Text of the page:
The announced new cases, recoveries and deaths are the tally of reported cases of the day.

Comparison of daily new daily cases, deaths and recoveries. There are now 3,378 closed cases

Case fatality rate is up at 6.64 percent (vs 6.65 percent global average vs. 2.34 percent ASEAN average) and recovery rate is slightly up at 20.82 percent (vs. 38.1 percent world average vs. 37 percent ASEAN average) for the day. 

While case fatality rate in the country is slightly lower, it now approaches the global average which has gone down, and we’re doing poorly in terms of death rates with Indonesia being lower at 6.4 percent. We have the highest case fatality rate now in in the ASEAN region. In terms of recovery rate, while we have improved a bit, we are still below the world average. We also have the poorest recovery rate in the ASEAN region. 

On the assumption that majority of the patients who are confirmed cases are either asymptomatic or pre-symptomatic, an important observation is that the recoveries are not being tracked and tested on time. Let us use the duration April 15 to April 30 as an illustrative example. There were 3,287 new confirmed cases. I use the latter half month data in April because that is one full month to look back from today. The average duration of the clinical disease is around 14 days. That would have been enough time to see these 3,287 cases closed by now, either as recoveries or as deaths. For the same duration, a total of 233 deaths were recorded while 748 were considered recovered. That’s a total of 981 cases with outcomes from April 15 to April 30. That leaves us with 2,306 patients still without outcomes for the same duration. Even if we were to presume that severe and critically ill patients take an additional 10 to 14 days more in the hospital, this group of patients reflect <5 percent of the patients with confirmed cases. In short, those recoveries should have been added on to the total recoveries we’ve had today.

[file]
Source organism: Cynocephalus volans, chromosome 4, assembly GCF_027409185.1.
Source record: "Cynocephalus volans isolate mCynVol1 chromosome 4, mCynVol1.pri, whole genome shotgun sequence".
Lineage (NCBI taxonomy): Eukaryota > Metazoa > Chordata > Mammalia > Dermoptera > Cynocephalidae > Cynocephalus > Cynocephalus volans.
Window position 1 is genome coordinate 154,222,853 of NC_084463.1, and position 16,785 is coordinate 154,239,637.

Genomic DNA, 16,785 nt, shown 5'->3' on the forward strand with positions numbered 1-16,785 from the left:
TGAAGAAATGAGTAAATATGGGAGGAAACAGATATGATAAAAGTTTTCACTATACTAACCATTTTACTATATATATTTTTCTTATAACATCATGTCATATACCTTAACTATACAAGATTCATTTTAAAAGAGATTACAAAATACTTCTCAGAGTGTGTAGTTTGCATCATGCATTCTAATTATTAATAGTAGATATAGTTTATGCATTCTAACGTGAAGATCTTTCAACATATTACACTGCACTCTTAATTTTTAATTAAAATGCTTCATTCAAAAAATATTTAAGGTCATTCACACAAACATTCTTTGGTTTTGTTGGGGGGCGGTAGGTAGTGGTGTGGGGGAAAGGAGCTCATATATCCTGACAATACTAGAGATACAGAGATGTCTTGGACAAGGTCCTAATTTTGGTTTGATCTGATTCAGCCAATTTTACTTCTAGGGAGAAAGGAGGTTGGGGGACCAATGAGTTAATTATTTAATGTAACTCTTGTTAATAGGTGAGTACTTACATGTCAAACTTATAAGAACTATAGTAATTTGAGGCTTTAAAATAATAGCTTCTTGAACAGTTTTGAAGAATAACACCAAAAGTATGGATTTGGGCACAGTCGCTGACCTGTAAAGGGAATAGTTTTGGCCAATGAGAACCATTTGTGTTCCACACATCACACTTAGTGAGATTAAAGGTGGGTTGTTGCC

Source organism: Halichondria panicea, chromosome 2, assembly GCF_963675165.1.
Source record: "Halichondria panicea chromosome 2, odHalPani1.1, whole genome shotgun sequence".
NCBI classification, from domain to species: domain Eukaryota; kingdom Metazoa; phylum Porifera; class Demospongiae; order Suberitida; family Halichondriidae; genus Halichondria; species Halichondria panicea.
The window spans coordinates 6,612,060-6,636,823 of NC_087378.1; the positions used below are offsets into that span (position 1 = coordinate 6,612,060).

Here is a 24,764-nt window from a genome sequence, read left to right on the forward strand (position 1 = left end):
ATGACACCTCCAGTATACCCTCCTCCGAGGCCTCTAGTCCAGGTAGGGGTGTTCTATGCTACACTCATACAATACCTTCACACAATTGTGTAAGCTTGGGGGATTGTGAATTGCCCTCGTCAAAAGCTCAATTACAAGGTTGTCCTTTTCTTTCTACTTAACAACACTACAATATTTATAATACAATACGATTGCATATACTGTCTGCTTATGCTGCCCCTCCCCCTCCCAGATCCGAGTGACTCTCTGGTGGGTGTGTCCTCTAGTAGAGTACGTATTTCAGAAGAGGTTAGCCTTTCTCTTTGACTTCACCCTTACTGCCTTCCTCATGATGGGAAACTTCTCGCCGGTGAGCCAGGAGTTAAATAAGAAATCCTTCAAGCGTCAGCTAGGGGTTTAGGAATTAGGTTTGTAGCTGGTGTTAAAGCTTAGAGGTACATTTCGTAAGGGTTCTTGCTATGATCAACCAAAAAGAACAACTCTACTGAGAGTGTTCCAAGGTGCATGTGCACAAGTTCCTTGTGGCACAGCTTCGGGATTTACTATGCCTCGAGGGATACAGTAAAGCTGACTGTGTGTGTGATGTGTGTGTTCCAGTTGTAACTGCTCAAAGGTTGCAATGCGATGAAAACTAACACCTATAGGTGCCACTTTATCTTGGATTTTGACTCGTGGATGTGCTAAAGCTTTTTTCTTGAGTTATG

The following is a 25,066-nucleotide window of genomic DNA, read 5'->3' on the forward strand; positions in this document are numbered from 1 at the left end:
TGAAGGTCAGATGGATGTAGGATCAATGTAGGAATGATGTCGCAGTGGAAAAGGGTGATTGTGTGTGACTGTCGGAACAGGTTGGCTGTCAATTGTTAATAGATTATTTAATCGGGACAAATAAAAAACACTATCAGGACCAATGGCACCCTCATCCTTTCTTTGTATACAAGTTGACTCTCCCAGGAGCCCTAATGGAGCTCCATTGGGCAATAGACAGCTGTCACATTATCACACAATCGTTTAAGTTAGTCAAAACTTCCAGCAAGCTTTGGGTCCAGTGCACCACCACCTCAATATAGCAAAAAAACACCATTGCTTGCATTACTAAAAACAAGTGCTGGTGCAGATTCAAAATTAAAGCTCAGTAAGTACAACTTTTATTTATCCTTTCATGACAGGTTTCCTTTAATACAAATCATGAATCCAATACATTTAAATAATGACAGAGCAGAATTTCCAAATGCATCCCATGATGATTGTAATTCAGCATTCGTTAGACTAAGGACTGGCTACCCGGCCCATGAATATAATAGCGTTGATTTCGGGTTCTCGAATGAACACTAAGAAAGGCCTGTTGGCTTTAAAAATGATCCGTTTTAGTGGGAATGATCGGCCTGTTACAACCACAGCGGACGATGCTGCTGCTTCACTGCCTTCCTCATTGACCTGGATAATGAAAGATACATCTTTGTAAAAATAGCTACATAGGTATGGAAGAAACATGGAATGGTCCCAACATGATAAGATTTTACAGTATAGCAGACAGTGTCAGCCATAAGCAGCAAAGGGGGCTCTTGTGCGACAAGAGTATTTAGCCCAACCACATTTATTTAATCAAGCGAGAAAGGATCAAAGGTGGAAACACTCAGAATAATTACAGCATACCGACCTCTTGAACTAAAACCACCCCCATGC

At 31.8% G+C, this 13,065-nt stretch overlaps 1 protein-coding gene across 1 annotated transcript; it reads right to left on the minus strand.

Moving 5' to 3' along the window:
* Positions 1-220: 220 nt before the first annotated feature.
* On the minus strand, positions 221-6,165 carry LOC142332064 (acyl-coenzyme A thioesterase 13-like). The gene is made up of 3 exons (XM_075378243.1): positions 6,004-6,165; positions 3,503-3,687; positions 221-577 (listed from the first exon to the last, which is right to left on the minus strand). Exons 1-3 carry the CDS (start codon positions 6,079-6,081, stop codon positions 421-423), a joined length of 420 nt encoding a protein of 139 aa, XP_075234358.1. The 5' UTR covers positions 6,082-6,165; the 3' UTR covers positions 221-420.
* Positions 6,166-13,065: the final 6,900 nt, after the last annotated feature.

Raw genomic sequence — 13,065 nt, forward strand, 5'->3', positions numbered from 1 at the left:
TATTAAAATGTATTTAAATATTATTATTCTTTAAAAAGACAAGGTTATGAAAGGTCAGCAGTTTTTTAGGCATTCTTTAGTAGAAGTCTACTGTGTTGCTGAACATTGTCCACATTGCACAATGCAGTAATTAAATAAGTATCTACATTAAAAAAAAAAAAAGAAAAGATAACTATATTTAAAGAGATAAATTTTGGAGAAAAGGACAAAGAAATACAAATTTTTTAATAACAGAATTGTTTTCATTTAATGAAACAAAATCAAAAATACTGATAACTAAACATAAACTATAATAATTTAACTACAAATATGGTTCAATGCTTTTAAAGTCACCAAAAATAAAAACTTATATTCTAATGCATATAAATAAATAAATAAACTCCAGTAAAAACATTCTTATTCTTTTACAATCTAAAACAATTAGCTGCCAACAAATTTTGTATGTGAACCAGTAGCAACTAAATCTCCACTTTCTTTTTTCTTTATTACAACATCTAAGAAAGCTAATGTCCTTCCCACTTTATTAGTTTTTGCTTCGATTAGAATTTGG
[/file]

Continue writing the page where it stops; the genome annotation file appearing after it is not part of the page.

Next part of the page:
We’re really not testing enough. 

This information is disturbing because we follow a World Health Organization (WHO) definition where in order to classify a person as recovered, one needs to have two consecutive negative tests after testing positive. With testing kits being limited and expensive, a suggestion is to look back at this definition of “recovery”—especially when patients are already asymptomatic and are retested past the third week of infection where the RT-PCR will most likely be negative. 

Asymptomatic patients, or those who had mild symptoms and isolated/quarantined for 15 days and remained well, can probably have only one confirmed negative test to classify them as recoveries. Retesting over and over until these asymptomatic patients test negative past the period of the sensitivity of the RT-PCR becomes futile, and a waste of limited resources just to fulfill a definition criteria.

The case fatality rate of the Philippines closes in on the world average fatality rate. (Note that a few weeks ago the CFR of the world was at 7.75 percent. With more global testing and tracing, there are now less deaths and more asymptomatic cases recorded. Even within the ASEAN region, the average death rate is lower compared to ours and the average recovery rate is higher than the Philippines). 

The figure below shows the trajectory of death rates in the country since the start of the pandemic (date of recording of the first 5th death). It is compared with South Korea to illustrate that while South Korea may have more confirmed cases, they have bent the curve. The Philippines has maintained a plateau with our reports on deaths.

Are we bending the curve? Trajectory of deaths in the Philippines. (compared to South Korea data for illustrative purposes)

Doubling time lets us know the number of days it takes for the confirmed cases (or death rates) to double and can be determined linearly or exponentially. A logarithmic scale is the ideal graph to use. The doubling time in death rates is around nine days. The growth rate of cases is around 2.15 percent (based on the seven-day average).

DOH Reporting

More than half (445 cases) are posthumous results. This is the number of people who died before they were declared positive for SARS-CoV-2.

New cases per day